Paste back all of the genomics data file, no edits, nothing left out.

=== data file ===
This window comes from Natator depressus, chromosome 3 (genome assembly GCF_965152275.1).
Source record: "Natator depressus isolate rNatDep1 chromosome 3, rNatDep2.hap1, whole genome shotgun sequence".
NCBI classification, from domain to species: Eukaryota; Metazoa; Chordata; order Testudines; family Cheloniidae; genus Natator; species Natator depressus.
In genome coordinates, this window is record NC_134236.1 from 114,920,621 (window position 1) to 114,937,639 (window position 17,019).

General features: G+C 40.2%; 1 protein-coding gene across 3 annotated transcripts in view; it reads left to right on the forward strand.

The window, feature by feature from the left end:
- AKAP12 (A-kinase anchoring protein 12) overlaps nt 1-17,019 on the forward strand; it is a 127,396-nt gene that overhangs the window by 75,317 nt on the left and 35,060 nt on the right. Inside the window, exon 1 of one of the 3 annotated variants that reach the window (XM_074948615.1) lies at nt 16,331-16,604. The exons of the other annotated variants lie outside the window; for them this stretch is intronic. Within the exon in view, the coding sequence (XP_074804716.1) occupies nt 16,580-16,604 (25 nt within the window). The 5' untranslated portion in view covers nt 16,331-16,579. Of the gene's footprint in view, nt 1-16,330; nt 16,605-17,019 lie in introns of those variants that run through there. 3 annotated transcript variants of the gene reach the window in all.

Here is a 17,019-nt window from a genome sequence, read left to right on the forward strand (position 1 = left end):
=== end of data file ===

This window comes from Natator depressus, chromosome 3 (genome assembly GCF_965152275.1).
Source record: "Natator depressus isolate rNatDep1 chromosome 3, rNatDep2.hap1, whole genome shotgun sequence".
NCBI classification, from domain to species: Eukaryota; Metazoa; Chordata; order Testudines; family Cheloniidae; genus Natator; species Natator depressus.
In genome coordinates, this window is record NC_134236.1 from 114,920,621 (window position 1) to 114,937,639 (window position 17,019).

General features: G+C 40.2%; 1 protein-coding gene across 3 annotated transcripts in view; it reads left to right on the forward strand.

The window, feature by feature from the left end:
- AKAP12 (A-kinase anchoring protein 12) overlaps nt 1-17,019 on the forward strand; it is a 127,396-nt gene that overhangs the window by 75,317 nt on the left and 35,060 nt on the right. Inside the window, exon 1 of one of the 3 annotated variants that reach the window (XM_074948615.1) lies at nt 16,331-16,604. The exons of the other annotated variants lie outside the window; for them this stretch is intronic. Within the exon in view, the coding sequence (XP_074804716.1) occupies nt 16,580-16,604 (25 nt within the window). The 5' untranslated portion in view covers nt 16,331-16,579. Of the gene's footprint in view, nt 1-16,330; nt 16,605-17,019 lie in introns of those variants that run through there. 3 annotated transcript variants of the gene reach the window in all.

Here is a 17,019-nt window from a genome sequence, read left to right on the forward strand (position 1 = left end):